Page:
Fox said, “Our folks needed something to celebrate. We needed to be together…It was important for the church to be reminded of our role in the Kingdom. In the last four to five years, there’s been so much hate…But I think for us, it was good to see that we’re all still human. We have more in common than we care to admit, and the common is Jesus.”

While the congregation does not normally spend time focusing on the past, the present characteristics of Ball Camp are influenced by its rich history. Fox sees this historical influence most clearly in the congregation’s dedication to missions, which he believes is in the DNA of the church. Ball Camp is highly involved in local, regional, national and international mission projects with a philosophy of responding faithfully to needs as they arise in their community and beyond. 

The church is able to participate in these mission projects in part through its partnerships with local, state and international Baptist associations, including CBF, which Ball Camp has been affiliated with since 1993. Representatives from each association were invited to speak at the anniversary service. 

CBF’s Executive Coordinator Paul Baxley told the congregation, “Today I come to say thank you…Your faithfulness makes possible a much larger Baptist witness around the world that is caring for refugees displaced by the Russian invasion of Ukraine, that is offering hospitality to strangers from North Africa to Sub-Saharan Africa to the Middle East, central Europe and beyond. So when you stand and sing ‘To God be the Glory Great Things He Hath Done’ here in Knox County, you are not just offering a witness in Knox County. But your song of praise reverberates around the world, and for that I say to God be the glory.”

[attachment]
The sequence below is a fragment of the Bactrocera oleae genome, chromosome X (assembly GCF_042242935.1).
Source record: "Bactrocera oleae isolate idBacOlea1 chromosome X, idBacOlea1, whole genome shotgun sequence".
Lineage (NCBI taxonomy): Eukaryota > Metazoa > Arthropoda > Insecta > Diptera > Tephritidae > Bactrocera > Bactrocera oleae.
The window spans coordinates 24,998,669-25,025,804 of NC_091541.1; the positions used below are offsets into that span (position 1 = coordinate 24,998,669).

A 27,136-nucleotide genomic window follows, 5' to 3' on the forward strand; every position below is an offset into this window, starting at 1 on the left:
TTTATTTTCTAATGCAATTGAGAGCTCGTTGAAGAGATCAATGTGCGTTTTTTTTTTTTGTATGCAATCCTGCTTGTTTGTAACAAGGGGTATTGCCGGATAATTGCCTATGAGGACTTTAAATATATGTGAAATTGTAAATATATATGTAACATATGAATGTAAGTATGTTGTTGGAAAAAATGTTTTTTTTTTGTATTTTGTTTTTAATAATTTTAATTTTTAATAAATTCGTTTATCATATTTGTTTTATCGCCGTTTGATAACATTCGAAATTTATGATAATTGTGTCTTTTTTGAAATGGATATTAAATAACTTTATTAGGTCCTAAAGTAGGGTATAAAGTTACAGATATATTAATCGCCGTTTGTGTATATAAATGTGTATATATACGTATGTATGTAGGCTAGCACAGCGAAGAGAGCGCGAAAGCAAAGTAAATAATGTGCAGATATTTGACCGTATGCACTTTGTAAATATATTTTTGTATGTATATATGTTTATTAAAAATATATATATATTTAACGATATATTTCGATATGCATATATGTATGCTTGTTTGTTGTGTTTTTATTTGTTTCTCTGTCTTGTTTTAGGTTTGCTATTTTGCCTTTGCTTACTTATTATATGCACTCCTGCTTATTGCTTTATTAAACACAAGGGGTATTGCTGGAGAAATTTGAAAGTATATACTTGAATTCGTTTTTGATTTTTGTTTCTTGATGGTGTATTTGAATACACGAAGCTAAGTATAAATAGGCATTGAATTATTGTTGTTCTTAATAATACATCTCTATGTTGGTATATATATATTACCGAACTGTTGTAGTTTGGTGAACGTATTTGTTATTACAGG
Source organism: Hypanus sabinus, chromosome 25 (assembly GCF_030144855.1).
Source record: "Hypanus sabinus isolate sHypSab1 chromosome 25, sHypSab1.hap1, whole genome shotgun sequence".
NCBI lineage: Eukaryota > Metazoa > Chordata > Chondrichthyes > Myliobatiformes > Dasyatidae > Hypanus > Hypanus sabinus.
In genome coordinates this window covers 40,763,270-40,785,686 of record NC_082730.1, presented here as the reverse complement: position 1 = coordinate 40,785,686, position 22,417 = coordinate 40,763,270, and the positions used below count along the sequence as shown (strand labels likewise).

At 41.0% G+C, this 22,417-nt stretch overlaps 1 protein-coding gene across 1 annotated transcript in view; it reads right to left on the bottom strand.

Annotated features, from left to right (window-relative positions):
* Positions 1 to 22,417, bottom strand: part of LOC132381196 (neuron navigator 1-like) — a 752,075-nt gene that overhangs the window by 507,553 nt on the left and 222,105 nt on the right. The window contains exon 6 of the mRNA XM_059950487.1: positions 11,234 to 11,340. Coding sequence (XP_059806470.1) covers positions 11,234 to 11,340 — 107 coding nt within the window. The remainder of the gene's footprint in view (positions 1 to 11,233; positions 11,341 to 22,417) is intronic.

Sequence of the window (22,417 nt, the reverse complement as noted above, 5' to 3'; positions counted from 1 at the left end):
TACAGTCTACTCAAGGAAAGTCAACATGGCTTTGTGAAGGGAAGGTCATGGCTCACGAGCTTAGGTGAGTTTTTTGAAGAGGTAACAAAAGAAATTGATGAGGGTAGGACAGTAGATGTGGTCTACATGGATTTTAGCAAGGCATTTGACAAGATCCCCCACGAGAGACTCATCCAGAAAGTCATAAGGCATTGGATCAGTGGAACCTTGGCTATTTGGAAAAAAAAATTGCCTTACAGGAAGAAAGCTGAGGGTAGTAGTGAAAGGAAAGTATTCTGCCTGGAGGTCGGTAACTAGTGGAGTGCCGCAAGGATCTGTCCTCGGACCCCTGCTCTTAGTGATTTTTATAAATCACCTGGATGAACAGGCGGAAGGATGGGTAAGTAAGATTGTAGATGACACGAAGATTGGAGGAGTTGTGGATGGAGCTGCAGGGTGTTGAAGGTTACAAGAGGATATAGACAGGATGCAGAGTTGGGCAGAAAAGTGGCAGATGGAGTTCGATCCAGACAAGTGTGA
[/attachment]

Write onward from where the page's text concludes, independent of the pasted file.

Two flags representing church members who served in the military. The flag on the left is from World War I, with blue stars representing church members who served and the gold stars honoring those who died. The flag on the right represents member who served in World War II, the blue stars again those who served and the gold those who were lost.

After the congregation remembered its past and celebrated its present, the momentous anniversary service also took time to envision the church’s future. Fox preached, “We can look back and we can be grateful to God for who we are as a church and who we are as a people in this community. But we can never stop here. There’s still so much to be done in our world today. Too much, way too much of our world does not look or sound anything like the kingdom of heaven…This world needs a church that will stand and announce the hope and the promise of salvation.” 

Fox continued, “Christ Jesus our Lord is making all things new every day, providing our salvation, our redemption and our future. Just as Christ has for over 2000 years, just as Christ has for the last 225 years, just as Christ did last year, this year, and yes, even this morning. Let us…be the church that our community, our families and this world so desperately need.”

Ball Camp’s anniversary celebration was a beautiful act of hope, standing in defiance against all of the discord and disconnectedness in the world today. Having survived the last 225 years, Ball Camp claimed with courage and resilience that the church will surely survive this moment as well. Not only will this specific church outlive today’s state of the world, such a celebration gives a witness of hope that the universal Church and the ministry of the gospel will live beyond the chaos of the times. 

Baxley told the congregation, “To celebrate 225 years of ministry is a remarkable witness of faith, particularly in this time…All around us there is a silly question being asked: Can the Church of Jesus Christ survive the Coronavirus pandemic?…If in the inner recesses of your heart, you wonder in the strange and confusing and difficult time, is there a future? Look at the past and the present, and with confidence and joy, say yes, yes.”